The whole of the Netherlands rallied around one man and his ultimate challenge in late August: TV and radio, newspapers and the social media turned the spotlight on Olympic swimming champion Maarten van der Weijden. To raise money for cancer research, he had set himself the extreme goal of swimming the Elfstedentocht route – a 200-kilometer-long speed skating race considered by many to be the ultimate Dutch sports event. His heroic efforts raised a record amount of over 5 million euros.
When and how did you come up with the idea to swim the route of the Elfstedentocht?
“In 2015, I met Dennis, a man my age with leukemia who, like me, had a baby daughter. He was a fellow cancer victim and we had a strong connection. Our histories were quite similar but there was one big difference: after a long period of illness I was declared cancer-free in 2005 but Dennis knew that he wouldn’t be so fortunate. The difference in our fates touched me deeply: it was incredibly unfair and it was painful to feel how lucky I was, and how unlucky Dennis had been. And then there was the media coverage: journalists would often say that I had beaten cancer as if it was down to me. But that’s not right at all. The treatment just happened to work for me but not for Dennis. My feelings about that were what I call ‘survivor’s guilt’. It’s an expression I heard a mountain climber use when he survived an avalanche that killed his climbing partner. My survivor’s guilt made me want to do something for Dennis and everyone else in a similar situation. I wanted to raise money for cancer research and I realized that I would have to do something extreme to really make the fundraising a success. So I trained for my longest swim ever, the classic marathon over a distance of 42 kilometers. That was a real challenge because I hadn’t swum seriously in the eight years since winning my Olympic gold in Beijing. Once I started training, I became convinced that I had to do more. The most extreme challenge I could come up with was to swim the 200-kilometer Elfstedentocht route with the fewest possible breaks. After all, in the Netherlands there is only one Ultimate Race.”
To what extent did the achievements of other athletes inspire you?
“Shortly before the event I read an article about Diana Nyad who swam from Cuba to Florida at the age of 64. That was very inspiring. Athletes who have achieved incredible things, like Terry Fox, the Canadian athlete and campaigner for cancer research, are always inspirational. Terry became famous for his Marathon of Hope, which saw him run across Canada to raise funds for cancer research in 1980. One of his legs had been amputated and he ran using an artificial leg. Initially his Marathon of Hope generated little attention and the amounts raised were small but the media soon got interested and the donations poured in. That was the effect I was hoping for and the result exceeded my expectations.”
Setting intermediate goals
How do you prepare physically to swim such a huge distance?
“I thought 200 kilometers might just be possible. My thinking was that my training had to fit into my day-to-day life; I wanted to be sure I had enough time left over to spend with my family. In the run-up to the Elfstedentocht I kept swimming longer and longer distances. One of the things I did was swim around the island of Texel: that took around 11 hours. I also did a 24-hour swim, breaking the world record with a distance of 102.8 kilometers, and a 36-hour swim. In addition, I swam 50 kilometers in the pool in around 12 hours. Another time, I swam for 24 hours on end. As part of my final preparations, I swam the 140 kilometers from Amsterdam to Leeuwarden. By setting yourself intermediate goals, you can keep going a bit further.”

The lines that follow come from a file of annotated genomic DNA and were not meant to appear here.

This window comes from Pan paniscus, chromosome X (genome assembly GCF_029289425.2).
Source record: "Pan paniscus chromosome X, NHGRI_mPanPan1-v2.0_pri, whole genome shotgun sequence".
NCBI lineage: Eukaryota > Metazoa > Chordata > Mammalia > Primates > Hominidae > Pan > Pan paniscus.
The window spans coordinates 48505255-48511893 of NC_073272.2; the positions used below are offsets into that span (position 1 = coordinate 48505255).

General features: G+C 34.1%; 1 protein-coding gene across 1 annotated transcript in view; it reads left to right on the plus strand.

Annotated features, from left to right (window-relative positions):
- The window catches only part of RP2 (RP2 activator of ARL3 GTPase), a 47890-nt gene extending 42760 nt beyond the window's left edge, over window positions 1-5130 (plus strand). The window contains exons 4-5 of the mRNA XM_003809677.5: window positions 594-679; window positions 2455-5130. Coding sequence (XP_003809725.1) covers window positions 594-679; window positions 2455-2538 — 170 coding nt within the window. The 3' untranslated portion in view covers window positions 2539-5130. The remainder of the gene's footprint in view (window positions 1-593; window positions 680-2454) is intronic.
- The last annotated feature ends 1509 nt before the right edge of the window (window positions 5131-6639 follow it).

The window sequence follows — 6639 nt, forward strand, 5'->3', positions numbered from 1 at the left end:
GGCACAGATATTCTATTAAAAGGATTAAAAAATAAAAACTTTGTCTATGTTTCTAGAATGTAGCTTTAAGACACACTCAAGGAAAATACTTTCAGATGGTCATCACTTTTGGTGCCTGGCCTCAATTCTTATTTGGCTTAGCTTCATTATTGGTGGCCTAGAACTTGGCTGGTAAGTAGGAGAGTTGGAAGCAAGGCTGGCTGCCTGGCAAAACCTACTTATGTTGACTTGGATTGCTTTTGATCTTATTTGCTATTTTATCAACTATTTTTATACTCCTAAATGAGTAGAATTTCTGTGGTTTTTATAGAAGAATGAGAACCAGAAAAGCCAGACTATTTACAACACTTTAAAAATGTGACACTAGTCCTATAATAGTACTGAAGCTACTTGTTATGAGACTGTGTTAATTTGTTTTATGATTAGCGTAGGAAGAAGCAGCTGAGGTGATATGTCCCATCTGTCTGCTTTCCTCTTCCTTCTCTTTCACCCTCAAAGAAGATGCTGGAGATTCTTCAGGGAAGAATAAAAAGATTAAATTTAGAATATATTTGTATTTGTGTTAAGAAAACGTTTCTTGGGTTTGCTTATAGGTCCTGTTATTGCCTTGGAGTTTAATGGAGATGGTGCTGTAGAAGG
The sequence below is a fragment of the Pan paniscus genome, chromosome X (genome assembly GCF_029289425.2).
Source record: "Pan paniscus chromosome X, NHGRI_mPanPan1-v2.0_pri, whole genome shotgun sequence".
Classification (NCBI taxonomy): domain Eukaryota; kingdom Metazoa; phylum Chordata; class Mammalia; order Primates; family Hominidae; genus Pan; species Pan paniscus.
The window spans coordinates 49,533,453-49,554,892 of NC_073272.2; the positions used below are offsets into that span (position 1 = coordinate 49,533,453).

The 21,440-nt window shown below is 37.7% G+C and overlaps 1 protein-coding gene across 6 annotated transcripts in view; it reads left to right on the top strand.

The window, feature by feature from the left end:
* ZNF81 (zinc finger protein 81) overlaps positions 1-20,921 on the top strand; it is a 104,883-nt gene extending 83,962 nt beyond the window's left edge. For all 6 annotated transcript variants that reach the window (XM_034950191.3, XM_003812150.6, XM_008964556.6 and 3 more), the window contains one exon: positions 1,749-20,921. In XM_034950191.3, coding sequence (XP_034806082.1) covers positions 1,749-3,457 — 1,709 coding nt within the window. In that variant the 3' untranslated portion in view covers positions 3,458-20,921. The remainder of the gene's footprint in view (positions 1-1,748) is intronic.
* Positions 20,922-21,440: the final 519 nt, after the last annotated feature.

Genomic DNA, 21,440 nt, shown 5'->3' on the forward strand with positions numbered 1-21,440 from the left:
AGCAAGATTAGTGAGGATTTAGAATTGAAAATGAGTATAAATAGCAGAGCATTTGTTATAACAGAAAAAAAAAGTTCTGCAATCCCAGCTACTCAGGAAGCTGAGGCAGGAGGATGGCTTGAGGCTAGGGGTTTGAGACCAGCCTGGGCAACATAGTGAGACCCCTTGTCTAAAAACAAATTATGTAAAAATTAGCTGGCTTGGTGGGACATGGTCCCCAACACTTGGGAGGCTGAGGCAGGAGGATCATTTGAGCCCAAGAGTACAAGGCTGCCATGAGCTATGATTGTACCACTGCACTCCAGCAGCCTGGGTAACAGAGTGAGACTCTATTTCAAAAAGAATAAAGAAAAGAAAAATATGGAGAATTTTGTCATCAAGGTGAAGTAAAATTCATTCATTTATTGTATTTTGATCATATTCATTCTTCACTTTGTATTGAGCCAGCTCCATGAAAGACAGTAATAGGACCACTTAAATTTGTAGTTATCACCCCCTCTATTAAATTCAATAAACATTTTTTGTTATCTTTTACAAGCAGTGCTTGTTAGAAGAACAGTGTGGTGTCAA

Goal on the horizon
What did it take for your groundbreaking idea to actually take shape?
“The first thing you do is set a goal and it’s only then you start to think about how you’re going to get there. I really believed in my idea. I thought I could do it but I also realized it would be difficult to get other people to believe in my bold plan. Lots of good ideas don’t come to fruition because they are so out there that nobody dares to get involved. This plan was new, not just because of the sporting achievement but also because of the whole organization it involved. It was important to manage the sponsoring and marketing while making the event into an adventure. The idea was that I would do everything I could and pull out all the stops – and see how far I could get. So my focus wasn’t just on the actual swimming; I worked hard on getting commitment from the sponsors. That was vital because there were so many uncertain factors. If the summer had been cold, with water temperatures of 16 degrees or lower, I would have been forced to stop after a couple of hours. Luckily I had a team of good coaches around me and together with the people from my foundation we were able to put the idea on the map. What really helped was that the Dutch national TV pitched in early. They agreed to make two shows, even though it was still unclear whether people would be interested. The first signs of public interest came during my training swim from Amsterdam to Leeuwarden. Even then, the people of Friesland were so enthusiastic that they even came to cheer me on in the middle of the night.”